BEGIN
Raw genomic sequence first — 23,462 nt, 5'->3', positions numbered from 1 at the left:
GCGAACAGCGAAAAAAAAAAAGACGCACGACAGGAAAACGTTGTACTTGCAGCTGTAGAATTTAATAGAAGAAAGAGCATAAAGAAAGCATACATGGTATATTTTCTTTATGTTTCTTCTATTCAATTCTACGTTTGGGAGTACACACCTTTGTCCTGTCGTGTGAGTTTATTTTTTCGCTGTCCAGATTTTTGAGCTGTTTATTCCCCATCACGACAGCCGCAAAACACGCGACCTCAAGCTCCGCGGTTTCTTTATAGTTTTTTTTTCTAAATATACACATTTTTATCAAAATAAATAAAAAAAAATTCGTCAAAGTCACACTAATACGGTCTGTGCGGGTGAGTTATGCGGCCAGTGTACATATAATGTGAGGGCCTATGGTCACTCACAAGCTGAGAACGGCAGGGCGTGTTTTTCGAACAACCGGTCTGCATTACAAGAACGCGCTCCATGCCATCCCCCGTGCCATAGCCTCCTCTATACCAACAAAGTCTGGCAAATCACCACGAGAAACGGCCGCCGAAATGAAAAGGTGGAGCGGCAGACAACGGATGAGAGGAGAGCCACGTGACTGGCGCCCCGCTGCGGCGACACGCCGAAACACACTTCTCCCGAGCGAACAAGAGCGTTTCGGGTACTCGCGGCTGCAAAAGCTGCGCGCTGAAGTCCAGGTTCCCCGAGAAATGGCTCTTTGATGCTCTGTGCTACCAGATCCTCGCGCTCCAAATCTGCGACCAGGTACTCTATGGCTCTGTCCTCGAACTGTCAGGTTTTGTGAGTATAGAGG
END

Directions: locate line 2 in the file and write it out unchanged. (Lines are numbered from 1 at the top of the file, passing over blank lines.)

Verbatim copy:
GCGAACAGCGAAAAAAAAAAAGACGCACGACAGGAAAACGTTGTACTTGCAGCTGTAGAATTTAATAGAAGAAAGAGCATAAAGAAAGCATACATGGTATATTTTCTTTATGTTTCTTCTATTCAATTCTACGTTTGGGAGTACACACCTTTGTCCTGTCGTGTGAGTTTATTTTTTCGCTGTCCAGATTTTTGAGCTGTTTATTCCCCATCACGACAGCCGCAAAACACGCGACCTCAAGCTCCGCGGTTTCTTTATAGTTTTTTTTTCTAAATATACACATTTTTATCAAAATAAATAAAAAAAAATTCGTCAAAGTCACACTAATACGGTCTGTGCGGGTGAGTTATGCGGCCAGTGTACATATAATGTGAGGGCCTATGGTCACTCACAAGCTGAGAACGGCAGGGCGTGTTTTTCGAACAACCGGTCTGCATTACAAGAACGCGCTCCATGCCATCCCCCGTGCCATAGCCTCCTCTATACCAACAAAGTCTGGCAAATCACCACGAGAAACGGCCGCCGAAATGAAAAGGTGGAGCGGCAGACAACGGATGAGAGGAGAGCCACGTGACTGGCGCCCCGCTGCGGCGACACGCCGAAACACACTTCTCCCGAGCGAACAAGAGCGTTTCGGGTACTCGCGGCTGCAAAAGCTGCGCGCTGAAGTCCAGGTTCCCCGAGAAATGGCTCTTTGATGCTCTGTGCTACCAGATCCTCGCGCTCCAAATCTGCGACCAGGTACTCTATGGCTCTGTCCTCGAACTGTCAGGTTTTGTGAGTATAGAGG